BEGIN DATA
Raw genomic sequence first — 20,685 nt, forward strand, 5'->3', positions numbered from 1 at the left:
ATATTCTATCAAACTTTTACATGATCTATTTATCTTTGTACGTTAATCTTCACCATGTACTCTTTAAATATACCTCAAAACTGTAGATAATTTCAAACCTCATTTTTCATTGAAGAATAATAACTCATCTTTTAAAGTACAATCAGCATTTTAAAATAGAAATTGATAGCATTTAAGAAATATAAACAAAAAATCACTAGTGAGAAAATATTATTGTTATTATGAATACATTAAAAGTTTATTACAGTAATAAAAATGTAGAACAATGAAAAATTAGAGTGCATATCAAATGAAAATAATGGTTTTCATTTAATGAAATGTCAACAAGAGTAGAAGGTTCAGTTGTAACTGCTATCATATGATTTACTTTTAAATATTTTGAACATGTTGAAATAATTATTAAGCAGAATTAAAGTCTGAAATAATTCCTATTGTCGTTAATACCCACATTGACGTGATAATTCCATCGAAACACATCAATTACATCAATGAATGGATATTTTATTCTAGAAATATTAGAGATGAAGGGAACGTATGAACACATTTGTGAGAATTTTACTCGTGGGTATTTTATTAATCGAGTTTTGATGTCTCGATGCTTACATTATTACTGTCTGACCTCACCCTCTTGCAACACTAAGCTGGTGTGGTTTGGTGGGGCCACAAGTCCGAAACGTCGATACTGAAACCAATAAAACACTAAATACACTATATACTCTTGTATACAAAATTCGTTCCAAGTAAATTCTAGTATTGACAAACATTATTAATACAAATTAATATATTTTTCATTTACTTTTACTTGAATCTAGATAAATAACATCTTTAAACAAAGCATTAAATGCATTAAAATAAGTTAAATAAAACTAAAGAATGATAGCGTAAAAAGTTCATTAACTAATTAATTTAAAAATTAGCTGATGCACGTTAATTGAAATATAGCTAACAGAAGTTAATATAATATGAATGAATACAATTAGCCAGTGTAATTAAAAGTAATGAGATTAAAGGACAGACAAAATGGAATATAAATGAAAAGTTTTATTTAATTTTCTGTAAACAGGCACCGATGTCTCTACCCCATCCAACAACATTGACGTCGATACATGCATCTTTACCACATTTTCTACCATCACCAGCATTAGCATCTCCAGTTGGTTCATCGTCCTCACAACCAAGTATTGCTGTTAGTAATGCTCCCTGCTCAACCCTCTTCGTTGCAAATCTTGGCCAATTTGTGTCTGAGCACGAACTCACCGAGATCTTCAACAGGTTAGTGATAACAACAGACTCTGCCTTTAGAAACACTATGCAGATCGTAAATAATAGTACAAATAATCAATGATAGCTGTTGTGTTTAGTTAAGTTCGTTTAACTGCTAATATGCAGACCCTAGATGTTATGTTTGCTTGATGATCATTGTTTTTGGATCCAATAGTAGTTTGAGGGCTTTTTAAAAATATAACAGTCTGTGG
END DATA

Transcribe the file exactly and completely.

Raw genomic sequence first — 20,685 nt, forward strand, 5'->3', positions numbered from 1 at the left:
ATATTCTATCAAACTTTTACATGATCTATTTATCTTTGTACGTTAATCTTCACCATGTACTCTTTAAATATACCTCAAAACTGTAGATAATTTCAAACCTCATTTTTCATTGAAGAATAATAACTCATCTTTTAAAGTACAATCAGCATTTTAAAATAGAAATTGATAGCATTTAAGAAATATAAACAAAAAATCACTAGTGAGAAAATATTATTGTTATTATGAATACATTAAAAGTTTATTACAGTAATAAAAATGTAGAACAATGAAAAATTAGAGTGCATATCAAATGAAAATAATGGTTTTCATTTAATGAAATGTCAACAAGAGTAGAAGGTTCAGTTGTAACTGCTATCATATGATTTACTTTTAAATATTTTGAACATGTTGAAATAATTATTAAGCAGAATTAAAGTCTGAAATAATTCCTATTGTCGTTAATACCCACATTGACGTGATAATTCCATCGAAACACATCAATTACATCAATGAATGGATATTTTATTCTAGAAATATTAGAGATGAAGGGAACGTATGAACACATTTGTGAGAATTTTACTCGTGGGTATTTTATTAATCGAGTTTTGATGTCTCGATGCTTACATTATTACTGTCTGACCTCACCCTCTTGCAACACTAAGCTGGTGTGGTTTGGTGGGGCCACAAGTCCGAAACGTCGATACTGAAACCAATAAAACACTAAATACACTATATACTCTTGTATACAAAATTCGTTCCAAGTAAATTCTAGTATTGACAAACATTATTAATACAAATTAATATATTTTTCATTTACTTTTACTTGAATCTAGATAAATAACATCTTTAAACAAAGCATTAAATGCATTAAAATAAGTTAAATAAAACTAAAGAATGATAGCGTAAAAAGTTCATTAACTAATTAATTTAAAAATTAGCTGATGCACGTTAATTGAAATATAGCTAACAGAAGTTAATATAATATGAATGAATACAATTAGCCAGTGTAATTAAAAGTAATGAGATTAAAGGACAGACAAAATGGAATATAAATGAAAAGTTTTATTTAATTTTCTGTAAACAGGCACCGATGTCTCTACCCCATCCAACAACATTGACGTCGATACATGCATCTTTACCACATTTTCTACCATCACCAGCATTAGCATCTCCAGTTGGTTCATCGTCCTCACAACCAAGTATTGCTGTTAGTAATGCTCCCTGCTCAACCCTCTTCGTTGCAAATCTTGGCCAATTTGTGTCTGAGCACGAACTCACCGAGATCTTCAACAGGTTAGTGATAACAACAGACTCTGCCTTTAGAAACACTATGCAGATCGTAAATAATAGTACAAATAATCAATGATAGCTGTTGTGTTTAGTTAAGTTCGTTTAACTGCTAATATGCAGACCCTAGATGTTATGTTTGCTTGATGATCATTGTTTTTGGATCCAATAGTAGTTTGAGGGCTTTTTAAAAATATAACAGTCTGTGG